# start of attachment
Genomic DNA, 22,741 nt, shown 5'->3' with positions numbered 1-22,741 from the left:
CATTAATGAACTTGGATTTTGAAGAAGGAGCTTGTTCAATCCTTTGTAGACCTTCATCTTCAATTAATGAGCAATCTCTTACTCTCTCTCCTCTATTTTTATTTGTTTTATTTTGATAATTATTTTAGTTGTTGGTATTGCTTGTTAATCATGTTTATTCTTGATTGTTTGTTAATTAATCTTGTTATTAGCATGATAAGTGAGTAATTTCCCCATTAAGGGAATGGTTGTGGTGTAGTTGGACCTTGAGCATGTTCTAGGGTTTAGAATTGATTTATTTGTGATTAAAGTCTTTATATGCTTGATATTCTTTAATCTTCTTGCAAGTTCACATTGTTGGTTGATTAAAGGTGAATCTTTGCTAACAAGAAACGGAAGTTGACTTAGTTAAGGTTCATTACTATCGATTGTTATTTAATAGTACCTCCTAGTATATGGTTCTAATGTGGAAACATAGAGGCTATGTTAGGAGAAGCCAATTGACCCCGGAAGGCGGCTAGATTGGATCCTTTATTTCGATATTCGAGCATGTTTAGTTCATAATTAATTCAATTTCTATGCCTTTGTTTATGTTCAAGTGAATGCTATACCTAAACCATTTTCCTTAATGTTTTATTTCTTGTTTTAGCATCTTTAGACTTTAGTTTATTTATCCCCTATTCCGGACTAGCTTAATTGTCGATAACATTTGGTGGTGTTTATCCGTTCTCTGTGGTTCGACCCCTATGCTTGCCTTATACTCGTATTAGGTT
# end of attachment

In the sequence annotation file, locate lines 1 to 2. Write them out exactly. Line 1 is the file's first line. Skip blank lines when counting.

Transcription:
Genomic DNA, 22,741 nt, shown 5'->3' with positions numbered 1-22,741 from the left:
CATTAATGAACTTGGATTTTGAAGAAGGAGCTTGTTCAATCCTTTGTAGACCTTCATCTTCAATTAATGAGCAATCTCTTACTCTCTCTCCTCTATTTTTATTTGTTTTATTTTGATAATTATTTTAGTTGTTGGTATTGCTTGTTAATCATGTTTATTCTTGATTGTTTGTTAATTAATCTTGTTATTAGCATGATAAGTGAGTAATTTCCCCATTAAGGGAATGGTTGTGGTGTAGTTGGACCTTGAGCATGTTCTAGGGTTTAGAATTGATTTATTTGTGATTAAAGTCTTTATATGCTTGATATTCTTTAATCTTCTTGCAAGTTCACATTGTTGGTTGATTAAAGGTGAATCTTTGCTAACAAGAAACGGAAGTTGACTTAGTTAAGGTTCATTACTATCGATTGTTATTTAATAGTACCTCCTAGTATATGGTTCTAATGTGGAAACATAGAGGCTATGTTAGGAGAAGCCAATTGACCCCGGAAGGCGGCTAGATTGGATCCTTTATTTCGATATTCGAGCATGTTTAGTTCATAATTAATTCAATTTCTATGCCTTTGTTTATGTTCAAGTGAATGCTATACCTAAACCATTTTCCTTAATGTTTTATTTCTTGTTTTAGCATCTTTAGACTTTAGTTTATTTATCCCCTATTCCGGACTAGCTTAATTGTCGATAACATTTGGTGGTGTTTATCCGTTCTCTGTGGTTCGACCCCTATGCTTGCCTTATACTCGTATTAGGTT